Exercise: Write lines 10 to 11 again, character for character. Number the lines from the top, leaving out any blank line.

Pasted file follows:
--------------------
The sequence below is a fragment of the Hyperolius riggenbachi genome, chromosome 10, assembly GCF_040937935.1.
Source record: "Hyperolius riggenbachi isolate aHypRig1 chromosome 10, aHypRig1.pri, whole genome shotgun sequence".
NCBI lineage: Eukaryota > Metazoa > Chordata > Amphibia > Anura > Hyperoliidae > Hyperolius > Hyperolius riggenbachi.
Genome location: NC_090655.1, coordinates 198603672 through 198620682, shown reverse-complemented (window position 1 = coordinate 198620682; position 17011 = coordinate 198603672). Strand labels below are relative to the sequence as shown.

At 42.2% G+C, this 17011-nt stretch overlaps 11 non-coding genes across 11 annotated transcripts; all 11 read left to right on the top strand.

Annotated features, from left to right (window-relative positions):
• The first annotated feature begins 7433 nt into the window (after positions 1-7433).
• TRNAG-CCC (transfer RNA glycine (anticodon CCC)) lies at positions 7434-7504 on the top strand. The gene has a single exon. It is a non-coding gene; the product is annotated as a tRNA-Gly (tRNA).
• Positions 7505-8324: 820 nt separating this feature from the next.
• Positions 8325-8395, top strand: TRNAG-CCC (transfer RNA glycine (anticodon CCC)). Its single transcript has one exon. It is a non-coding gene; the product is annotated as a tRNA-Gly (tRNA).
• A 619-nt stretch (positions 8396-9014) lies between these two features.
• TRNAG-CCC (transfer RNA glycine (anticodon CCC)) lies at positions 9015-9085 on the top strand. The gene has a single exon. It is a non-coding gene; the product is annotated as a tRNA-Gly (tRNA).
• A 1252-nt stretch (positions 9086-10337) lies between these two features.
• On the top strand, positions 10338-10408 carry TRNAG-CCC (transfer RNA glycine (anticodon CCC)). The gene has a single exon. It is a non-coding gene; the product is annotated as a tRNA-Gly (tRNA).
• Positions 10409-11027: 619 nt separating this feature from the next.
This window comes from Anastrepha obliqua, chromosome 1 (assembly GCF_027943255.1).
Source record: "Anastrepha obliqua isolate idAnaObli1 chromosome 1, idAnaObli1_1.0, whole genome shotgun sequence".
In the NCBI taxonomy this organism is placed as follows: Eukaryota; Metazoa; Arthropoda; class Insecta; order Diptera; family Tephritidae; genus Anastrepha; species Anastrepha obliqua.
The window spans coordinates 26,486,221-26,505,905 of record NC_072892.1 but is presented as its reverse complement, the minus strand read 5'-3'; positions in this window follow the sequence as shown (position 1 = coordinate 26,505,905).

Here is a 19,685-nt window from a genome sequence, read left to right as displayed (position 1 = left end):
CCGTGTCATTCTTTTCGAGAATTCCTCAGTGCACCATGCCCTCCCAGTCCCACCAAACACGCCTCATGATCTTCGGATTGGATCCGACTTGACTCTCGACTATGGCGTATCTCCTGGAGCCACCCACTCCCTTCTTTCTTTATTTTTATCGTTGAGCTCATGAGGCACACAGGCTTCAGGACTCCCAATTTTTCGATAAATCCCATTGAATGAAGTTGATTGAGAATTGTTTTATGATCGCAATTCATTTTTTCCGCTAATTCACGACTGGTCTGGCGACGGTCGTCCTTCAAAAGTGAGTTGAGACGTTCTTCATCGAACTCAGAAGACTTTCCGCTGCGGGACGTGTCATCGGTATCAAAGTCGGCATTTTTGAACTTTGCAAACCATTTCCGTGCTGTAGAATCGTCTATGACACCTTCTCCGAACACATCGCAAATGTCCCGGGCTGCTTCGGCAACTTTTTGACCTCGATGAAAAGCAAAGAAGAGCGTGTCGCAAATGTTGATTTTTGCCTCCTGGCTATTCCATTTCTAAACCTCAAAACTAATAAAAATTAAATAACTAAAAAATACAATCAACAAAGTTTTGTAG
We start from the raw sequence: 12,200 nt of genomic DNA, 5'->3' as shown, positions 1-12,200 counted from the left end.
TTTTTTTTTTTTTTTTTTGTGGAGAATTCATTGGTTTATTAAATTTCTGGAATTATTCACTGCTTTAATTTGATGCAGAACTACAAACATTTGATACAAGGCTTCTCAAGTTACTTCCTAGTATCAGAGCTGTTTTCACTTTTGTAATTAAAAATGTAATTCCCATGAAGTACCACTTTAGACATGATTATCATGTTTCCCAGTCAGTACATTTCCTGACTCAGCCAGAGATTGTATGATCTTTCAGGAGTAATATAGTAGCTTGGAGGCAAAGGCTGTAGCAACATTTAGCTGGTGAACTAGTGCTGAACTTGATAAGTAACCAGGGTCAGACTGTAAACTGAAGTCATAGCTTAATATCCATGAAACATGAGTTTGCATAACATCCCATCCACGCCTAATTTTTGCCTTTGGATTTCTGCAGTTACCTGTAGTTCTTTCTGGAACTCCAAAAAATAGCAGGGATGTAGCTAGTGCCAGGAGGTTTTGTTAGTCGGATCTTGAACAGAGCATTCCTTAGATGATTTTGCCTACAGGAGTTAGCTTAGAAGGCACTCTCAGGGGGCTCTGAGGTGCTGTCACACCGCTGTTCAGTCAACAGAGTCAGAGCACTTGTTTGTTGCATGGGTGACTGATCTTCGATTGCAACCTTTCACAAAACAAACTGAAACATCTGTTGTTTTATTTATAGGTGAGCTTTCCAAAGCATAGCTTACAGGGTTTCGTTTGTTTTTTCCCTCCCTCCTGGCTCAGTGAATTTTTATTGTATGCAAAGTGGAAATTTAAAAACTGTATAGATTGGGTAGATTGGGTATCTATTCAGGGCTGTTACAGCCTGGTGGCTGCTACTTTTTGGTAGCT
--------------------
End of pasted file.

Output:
• Positions 8325-8395, top strand: TRNAG-CCC (transfer RNA glycine (anticodon CCC)). Its single transcript has one exon. It is a non-coding gene; the product is annotated as a tRNA-Gly (tRNA).
• A 619-nt stretch (positions 8396-9014) lies between these two features.